Most kids spend most of their free time watching TV, using their smart devices or playing with friends. While a little down time is certainly appropriate and a break from the pressures of standardized testing is necessary, studies show it is imperative to keep the kiddos learning over the weekends.
Here are 6 ways you can help them get smarter while having lots of fun!
1. Keep a Journal
Encourage your children to keep a writing journal. For emerging writers, this could mean mostly pictures with only a few descriptive sentences, while more advanced writers can include narratives about places they have visited, creative stories about what they want to do in the future, letters to themselves, or responses to given prompts. The options are endless but will keep their writing skills strong and creative juices flowing. They won’t miss a beat and will pick right back up with their writing when school starts, which is increasing important with the growing academic focus on writing in all subject areas.
2. Start a Neighborhood Kids’ Book Club
Help your child start a book club for their neighborhood friends. Let them pick the first book and help them create a list of questions to discuss. Have them design invitations and create a meeting calendar. Talk to them about their books, including comprehension questions, predictions, and their thoughts about the story and its characters. This will help avoid that summer swag in reading skills mentioned earlier. Keeping their reading skills sharp will help them across all subject areas in school.
3.- Plant a Garden
Take your kids to a local gardening store and talk to a specialist about the best way to start a garden. Let them ask questions about what kinds of seeds and plants grow best in your region and how to plant and care for them. Teach them about the different parts of the flowers and their functions. You can even include a gardening section in their writing journal and have them record their observations over the course of the summer. They’ll also have something fun to discuss when their teachers ask them what they did over the summer. Maybe they can even bring in some flowers for her on the first day of school!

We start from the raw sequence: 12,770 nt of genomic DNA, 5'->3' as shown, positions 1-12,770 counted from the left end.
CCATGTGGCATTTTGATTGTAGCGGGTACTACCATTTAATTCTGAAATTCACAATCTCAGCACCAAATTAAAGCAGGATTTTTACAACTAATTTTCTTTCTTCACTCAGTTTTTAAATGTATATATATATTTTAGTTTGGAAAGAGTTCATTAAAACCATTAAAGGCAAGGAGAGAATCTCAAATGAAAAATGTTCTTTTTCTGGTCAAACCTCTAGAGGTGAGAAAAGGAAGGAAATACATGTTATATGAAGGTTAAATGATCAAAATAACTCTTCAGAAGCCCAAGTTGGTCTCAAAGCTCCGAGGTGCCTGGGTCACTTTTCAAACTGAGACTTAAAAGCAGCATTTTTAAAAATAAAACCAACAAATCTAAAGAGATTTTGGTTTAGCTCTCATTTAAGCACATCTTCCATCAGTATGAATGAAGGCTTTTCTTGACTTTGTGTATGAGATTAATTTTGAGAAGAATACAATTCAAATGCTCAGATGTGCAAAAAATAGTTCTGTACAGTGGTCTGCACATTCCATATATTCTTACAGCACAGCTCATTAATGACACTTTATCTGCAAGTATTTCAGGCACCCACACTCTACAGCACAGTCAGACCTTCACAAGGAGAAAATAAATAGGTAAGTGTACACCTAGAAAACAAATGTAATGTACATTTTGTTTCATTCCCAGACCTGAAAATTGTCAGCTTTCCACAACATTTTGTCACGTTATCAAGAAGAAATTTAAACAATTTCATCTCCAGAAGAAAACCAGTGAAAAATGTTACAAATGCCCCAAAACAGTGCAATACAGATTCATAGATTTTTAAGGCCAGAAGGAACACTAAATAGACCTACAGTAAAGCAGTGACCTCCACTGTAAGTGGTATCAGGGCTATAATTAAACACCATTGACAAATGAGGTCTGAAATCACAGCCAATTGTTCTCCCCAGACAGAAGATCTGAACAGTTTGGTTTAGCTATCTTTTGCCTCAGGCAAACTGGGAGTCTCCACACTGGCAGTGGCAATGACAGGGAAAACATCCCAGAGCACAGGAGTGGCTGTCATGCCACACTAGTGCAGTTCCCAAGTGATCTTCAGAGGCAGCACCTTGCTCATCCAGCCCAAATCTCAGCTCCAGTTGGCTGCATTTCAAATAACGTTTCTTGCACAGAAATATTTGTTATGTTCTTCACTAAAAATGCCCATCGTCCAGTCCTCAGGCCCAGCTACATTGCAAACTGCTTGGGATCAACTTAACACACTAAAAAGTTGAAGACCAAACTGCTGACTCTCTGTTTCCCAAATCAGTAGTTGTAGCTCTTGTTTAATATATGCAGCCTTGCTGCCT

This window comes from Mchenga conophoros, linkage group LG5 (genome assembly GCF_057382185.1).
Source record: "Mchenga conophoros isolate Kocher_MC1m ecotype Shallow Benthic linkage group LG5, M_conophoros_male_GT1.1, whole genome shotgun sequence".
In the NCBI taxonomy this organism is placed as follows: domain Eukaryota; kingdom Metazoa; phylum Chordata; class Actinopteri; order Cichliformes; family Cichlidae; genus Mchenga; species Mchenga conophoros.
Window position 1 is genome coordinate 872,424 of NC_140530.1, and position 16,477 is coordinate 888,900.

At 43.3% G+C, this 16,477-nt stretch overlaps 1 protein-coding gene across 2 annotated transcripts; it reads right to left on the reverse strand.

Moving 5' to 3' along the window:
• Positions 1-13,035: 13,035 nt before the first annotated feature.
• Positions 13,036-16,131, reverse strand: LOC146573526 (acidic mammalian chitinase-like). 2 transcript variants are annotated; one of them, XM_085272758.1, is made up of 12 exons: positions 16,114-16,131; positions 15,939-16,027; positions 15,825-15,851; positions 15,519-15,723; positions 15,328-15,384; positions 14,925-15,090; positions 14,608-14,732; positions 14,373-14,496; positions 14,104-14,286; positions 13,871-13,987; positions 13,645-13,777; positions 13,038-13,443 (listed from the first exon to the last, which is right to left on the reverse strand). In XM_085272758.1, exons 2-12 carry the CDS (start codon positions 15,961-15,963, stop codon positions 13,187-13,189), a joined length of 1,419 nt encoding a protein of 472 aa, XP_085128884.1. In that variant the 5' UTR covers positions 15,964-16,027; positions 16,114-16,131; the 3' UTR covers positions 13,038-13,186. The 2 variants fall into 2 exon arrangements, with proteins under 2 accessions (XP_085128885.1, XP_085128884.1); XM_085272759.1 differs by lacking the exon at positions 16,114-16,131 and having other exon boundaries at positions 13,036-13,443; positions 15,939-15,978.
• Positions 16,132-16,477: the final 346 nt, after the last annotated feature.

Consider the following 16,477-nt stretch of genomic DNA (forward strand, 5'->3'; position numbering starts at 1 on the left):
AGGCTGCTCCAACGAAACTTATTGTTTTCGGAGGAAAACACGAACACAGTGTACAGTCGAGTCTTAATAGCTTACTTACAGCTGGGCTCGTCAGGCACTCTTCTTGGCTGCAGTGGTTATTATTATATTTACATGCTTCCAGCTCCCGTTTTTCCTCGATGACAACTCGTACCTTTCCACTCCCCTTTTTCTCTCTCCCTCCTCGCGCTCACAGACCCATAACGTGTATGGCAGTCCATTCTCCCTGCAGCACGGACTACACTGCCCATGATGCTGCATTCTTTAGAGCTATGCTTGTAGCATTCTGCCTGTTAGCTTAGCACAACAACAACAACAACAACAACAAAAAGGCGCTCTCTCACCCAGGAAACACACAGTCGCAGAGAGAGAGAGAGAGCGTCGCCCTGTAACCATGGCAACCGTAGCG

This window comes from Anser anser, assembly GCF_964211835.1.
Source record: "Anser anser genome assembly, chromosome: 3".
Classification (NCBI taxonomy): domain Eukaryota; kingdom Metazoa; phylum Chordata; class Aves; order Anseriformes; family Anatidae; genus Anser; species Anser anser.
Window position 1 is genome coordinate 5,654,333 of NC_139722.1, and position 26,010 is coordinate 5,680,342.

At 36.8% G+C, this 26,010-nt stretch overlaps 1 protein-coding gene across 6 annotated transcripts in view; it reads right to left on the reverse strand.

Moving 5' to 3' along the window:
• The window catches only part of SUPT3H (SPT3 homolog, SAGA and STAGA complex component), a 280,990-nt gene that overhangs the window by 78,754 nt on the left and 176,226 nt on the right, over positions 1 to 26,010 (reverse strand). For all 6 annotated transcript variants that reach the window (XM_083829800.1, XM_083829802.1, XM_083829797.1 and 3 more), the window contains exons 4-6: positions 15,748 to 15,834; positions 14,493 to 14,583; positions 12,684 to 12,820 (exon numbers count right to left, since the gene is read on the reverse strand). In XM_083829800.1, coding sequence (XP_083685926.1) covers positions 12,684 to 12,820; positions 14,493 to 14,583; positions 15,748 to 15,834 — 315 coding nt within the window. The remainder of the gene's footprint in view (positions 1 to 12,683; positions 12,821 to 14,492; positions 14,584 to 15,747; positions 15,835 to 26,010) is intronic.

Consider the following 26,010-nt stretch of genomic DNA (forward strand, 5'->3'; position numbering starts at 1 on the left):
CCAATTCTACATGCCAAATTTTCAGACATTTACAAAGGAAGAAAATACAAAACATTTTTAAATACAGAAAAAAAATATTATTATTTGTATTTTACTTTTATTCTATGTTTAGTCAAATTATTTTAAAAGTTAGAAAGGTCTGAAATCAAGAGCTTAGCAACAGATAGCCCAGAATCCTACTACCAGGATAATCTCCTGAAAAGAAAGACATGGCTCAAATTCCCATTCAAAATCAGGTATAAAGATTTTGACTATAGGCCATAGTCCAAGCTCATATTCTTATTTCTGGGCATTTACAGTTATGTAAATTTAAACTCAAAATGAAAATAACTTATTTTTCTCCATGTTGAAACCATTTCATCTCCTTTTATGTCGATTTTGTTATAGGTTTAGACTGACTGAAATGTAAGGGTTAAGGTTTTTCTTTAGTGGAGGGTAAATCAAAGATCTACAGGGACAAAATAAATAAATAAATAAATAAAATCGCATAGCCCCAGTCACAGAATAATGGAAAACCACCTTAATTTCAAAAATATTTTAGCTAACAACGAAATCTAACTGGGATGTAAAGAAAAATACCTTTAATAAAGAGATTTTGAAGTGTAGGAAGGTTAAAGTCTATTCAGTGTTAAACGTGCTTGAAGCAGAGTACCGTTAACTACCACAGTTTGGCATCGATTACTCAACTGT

4.- Give Them Weekend Jobs
Whether it’s helping them run a lemonade stand, assisting with a garage sale, walking the neighbor’s dog, or gathering a friend’s mail while they are out of town, help your child find age-appropriate jobs over the weekends. Teach them how to count and track their money, implement a savings program, and discuss spending on wants vs. needs. Maybe you can let them help pay for that cool school outfit they really want with some of their own money.
5.- Plan a Vacation
Allow your kids to be junior travel agents. When planning your family vacation, let them help research destinations. Have them locate their ideal spots on a map and investigate different activities to do at the various destinations. For older kids, you can even discuss the costs of driving versus flying, renting a house vs. staying at a hotel, and eating out vs. preparing meals at your temporary residency. While traveling, point out and discuss differences in the weather, architecture, dialects, and other cultural differences from your home state or country.
6.- Take Advantage of Local Resources
Use your community to provide learning opportunities. Does your city have any good local museums or historical sites? Check out any children’s programs they may offer. Visit parks and outdoor nature centers, or ask a local company for a tour of its facility. Look for farms offering pick-it-yourself opportunities (think berries, corn on the cob, etc.) or a dairy farm where ice cream is made. And don’t forget your local library. Most offer multiple reading programs and activities for all ages. With a little research, you may be surprised what’s available right in your own community. They can share the information with their teachers and spark an idea for a field trip in the Fall.